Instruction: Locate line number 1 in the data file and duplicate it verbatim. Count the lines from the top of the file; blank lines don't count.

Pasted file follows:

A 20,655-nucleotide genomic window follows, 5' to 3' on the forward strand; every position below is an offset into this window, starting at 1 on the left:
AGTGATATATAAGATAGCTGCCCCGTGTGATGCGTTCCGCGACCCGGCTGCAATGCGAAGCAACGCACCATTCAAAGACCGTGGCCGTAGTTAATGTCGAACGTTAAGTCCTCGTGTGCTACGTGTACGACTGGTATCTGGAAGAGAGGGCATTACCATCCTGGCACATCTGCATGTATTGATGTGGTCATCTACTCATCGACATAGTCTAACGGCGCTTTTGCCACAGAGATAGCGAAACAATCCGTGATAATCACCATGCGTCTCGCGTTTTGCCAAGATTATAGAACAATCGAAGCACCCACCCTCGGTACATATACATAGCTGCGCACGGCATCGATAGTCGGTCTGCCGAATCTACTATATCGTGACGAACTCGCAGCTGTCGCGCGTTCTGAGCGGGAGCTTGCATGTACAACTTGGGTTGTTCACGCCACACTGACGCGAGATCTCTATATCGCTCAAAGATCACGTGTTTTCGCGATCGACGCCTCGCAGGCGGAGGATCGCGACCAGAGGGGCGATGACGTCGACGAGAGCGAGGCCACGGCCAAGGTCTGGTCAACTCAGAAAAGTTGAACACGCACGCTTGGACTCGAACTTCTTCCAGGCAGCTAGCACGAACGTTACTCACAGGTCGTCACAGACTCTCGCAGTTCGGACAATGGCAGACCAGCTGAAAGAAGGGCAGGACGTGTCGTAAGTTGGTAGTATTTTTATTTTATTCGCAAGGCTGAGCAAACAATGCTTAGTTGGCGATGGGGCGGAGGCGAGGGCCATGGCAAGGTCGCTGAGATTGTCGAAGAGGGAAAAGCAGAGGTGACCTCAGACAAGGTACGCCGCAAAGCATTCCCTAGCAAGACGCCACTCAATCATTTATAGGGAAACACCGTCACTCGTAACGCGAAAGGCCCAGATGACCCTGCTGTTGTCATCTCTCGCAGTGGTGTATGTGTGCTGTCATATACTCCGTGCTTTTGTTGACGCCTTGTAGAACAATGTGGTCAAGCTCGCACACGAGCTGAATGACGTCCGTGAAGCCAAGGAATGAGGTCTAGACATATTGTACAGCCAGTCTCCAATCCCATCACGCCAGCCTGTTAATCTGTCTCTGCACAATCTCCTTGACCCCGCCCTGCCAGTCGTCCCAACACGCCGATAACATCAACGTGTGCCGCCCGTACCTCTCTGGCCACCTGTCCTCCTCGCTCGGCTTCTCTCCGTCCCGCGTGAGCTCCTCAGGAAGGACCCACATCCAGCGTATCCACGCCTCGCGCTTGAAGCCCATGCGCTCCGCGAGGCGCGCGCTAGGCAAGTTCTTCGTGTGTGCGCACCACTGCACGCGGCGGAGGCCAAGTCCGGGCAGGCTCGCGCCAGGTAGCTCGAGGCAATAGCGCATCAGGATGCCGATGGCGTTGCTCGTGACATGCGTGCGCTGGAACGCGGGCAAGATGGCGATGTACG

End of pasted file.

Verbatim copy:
A 20,655-nucleotide genomic window follows, 5' to 3' on the forward strand; every position below is an offset into this window, starting at 1 on the left: